Trump Tries to Limit Asylum Seekers: NPR

International law protects asylum seekers fleeing persecution in their home countries, ready to provide evidence that they belong to a protected class that includes race, religion, nationality, political leanings. Even so, the Trump administration is trying to impose limits, specifically targeting people crossing the US-Mexico border: “Asylum-seeking immigrants who pass through a third country en route to the U.S. must first apply for refugee status in that country rather than at the U.S. border,” reports Bill Chappell for NPR. Court challenges are anticipated. “The interim final rule will take effect immediately after it is published in the Federal Register on Tuesday, according to the departments of Justice and Homeland Security.” The administration is open about its desire to deter immigration from poor nations, trying numerous orders and programs, even as investigations are underway about crowded, harsh conditions of detention centers for migrants, including family separations. The administration blames migrants for a range of US economic problems, crime and reduced job opportunities for citizens, and claims the asylum system is abused. Chappell explains how the policy could add new pressures for Mexico and Guatemala. – YaleGlobal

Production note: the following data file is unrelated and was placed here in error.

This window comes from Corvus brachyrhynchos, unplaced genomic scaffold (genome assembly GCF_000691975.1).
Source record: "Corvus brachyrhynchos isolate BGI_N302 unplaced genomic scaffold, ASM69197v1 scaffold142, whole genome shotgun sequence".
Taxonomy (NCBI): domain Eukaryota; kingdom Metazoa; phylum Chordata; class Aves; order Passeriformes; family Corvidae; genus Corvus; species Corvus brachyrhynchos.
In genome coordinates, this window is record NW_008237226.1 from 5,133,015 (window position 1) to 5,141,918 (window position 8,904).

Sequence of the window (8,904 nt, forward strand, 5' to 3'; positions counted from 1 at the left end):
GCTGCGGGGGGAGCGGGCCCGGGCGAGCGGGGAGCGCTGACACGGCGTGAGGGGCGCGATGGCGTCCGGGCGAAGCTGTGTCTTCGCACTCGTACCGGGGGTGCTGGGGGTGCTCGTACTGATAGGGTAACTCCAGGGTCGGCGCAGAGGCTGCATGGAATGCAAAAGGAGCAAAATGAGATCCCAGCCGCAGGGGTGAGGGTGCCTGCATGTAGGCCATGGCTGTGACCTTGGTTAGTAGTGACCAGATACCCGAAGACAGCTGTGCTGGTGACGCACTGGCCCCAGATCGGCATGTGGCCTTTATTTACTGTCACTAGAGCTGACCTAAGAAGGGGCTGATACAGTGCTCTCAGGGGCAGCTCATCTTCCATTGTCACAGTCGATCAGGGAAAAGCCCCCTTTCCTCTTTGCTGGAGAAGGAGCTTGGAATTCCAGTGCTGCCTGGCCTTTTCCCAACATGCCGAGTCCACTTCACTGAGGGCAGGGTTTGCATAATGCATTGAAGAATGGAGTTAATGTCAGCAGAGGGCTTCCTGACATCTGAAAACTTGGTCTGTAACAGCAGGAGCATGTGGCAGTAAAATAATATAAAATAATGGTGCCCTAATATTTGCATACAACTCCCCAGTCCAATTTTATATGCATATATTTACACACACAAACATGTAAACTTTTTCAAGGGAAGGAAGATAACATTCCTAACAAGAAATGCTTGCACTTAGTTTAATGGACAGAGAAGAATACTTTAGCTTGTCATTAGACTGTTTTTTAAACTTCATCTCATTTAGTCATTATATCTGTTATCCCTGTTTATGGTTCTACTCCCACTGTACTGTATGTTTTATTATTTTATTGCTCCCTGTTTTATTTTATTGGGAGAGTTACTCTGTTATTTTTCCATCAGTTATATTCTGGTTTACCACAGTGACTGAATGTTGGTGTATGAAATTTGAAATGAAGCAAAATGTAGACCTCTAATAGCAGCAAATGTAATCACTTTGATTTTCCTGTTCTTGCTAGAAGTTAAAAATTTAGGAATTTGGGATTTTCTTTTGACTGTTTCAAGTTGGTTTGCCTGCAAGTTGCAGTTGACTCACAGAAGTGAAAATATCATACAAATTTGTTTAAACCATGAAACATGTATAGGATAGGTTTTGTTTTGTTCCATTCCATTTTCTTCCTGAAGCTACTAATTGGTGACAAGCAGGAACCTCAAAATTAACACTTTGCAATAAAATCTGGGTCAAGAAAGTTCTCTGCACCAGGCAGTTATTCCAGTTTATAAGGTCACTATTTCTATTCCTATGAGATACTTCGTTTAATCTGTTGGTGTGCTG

Trump Tries to Limit Asylum Seekers: NPR

Trump administration claims migrants from Central America abuse asylum laws, imposing new limits for those crossing the US border with Mexico
Bill Chappell
Tuesday, July 16, 2019

Read the article from NPR about new limits for migrants seeking asylum after cross the US border with Mexico.

Bill Chappell is a writer and editor on the Newsdesk in the heart of NPR’s newsroom in Washington, DC. Chappell established the Peabody Award-winning StoryCorps on NPR’s website; his assignments also include being the lead web producer for NPR’s trip to Asia’s Grand Trunk Road. Chappell has coordinated special digital features for Morning Edition and Fresh Air, in addition to editing the rundown of All Things Considered.

© 2019 npr

Add new comment

Plain text

  • No HTML tags allowed.
  • Web page addresses and e-mail addresses turn into links automatically.
  • Lines and paragraphs break automatically.
CAPTCHA
This question is for testing whether or not you are a human visitor and to prevent automated spam submissions.